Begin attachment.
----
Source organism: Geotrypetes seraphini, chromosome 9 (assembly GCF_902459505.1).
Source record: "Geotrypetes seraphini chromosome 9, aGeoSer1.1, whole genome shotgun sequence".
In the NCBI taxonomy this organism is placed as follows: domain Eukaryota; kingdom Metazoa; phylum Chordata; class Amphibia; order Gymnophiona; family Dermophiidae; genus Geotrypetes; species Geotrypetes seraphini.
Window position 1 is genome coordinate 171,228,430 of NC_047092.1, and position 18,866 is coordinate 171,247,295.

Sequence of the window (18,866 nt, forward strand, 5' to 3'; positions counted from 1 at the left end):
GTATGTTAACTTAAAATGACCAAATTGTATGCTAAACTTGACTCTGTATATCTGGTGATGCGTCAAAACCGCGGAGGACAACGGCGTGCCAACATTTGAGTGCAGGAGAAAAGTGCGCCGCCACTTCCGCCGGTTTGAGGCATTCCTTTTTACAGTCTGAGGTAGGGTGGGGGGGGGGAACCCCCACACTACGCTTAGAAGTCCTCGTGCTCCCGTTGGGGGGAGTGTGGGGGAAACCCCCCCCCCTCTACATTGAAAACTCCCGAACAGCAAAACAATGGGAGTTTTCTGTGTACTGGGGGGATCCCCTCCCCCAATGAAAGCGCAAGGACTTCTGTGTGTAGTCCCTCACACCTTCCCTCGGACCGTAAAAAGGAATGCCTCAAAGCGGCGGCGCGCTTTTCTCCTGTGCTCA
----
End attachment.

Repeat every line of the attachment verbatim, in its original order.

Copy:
Source organism: Geotrypetes seraphini, chromosome 9 (assembly GCF_902459505.1).
Source record: "Geotrypetes seraphini chromosome 9, aGeoSer1.1, whole genome shotgun sequence".
In the NCBI taxonomy this organism is placed as follows: domain Eukaryota; kingdom Metazoa; phylum Chordata; class Amphibia; order Gymnophiona; family Dermophiidae; genus Geotrypetes; species Geotrypetes seraphini.
Window position 1 is genome coordinate 171,228,430 of NC_047092.1, and position 18,866 is coordinate 171,247,295.

Sequence of the window (18,866 nt, forward strand, 5' to 3'; positions counted from 1 at the left end):
GTATGTTAACTTAAAATGACCAAATTGTATGCTAAACTTGACTCTGTATATCTGGTGATGCGTCAAAACCGCGGAGGACAACGGCGTGCCAACATTTGAGTGCAGGAGAAAAGTGCGCCGCCACTTCCGCCGGTTTGAGGCATTCCTTTTTACAGTCTGAGGTAGGGTGGGGGGGGGGAACCCCCACACTACGCTTAGAAGTCCTCGTGCTCCCGTTGGGGGGAGTGTGGGGGAAACCCCCCCCCCTCTACATTGAAAACTCCCGAACAGCAAAACAATGGGAGTTTTCTGTGTACTGGGGGGATCCCCTCCCCCAATGAAAGCGCAAGGACTTCTGTGTGTAGTCCCTCACACCTTCCCTCGGACCGTAAAAAGGAATGCCTCAAAGCGGCGGCGCGCTTTTCTCCTGTGCTCA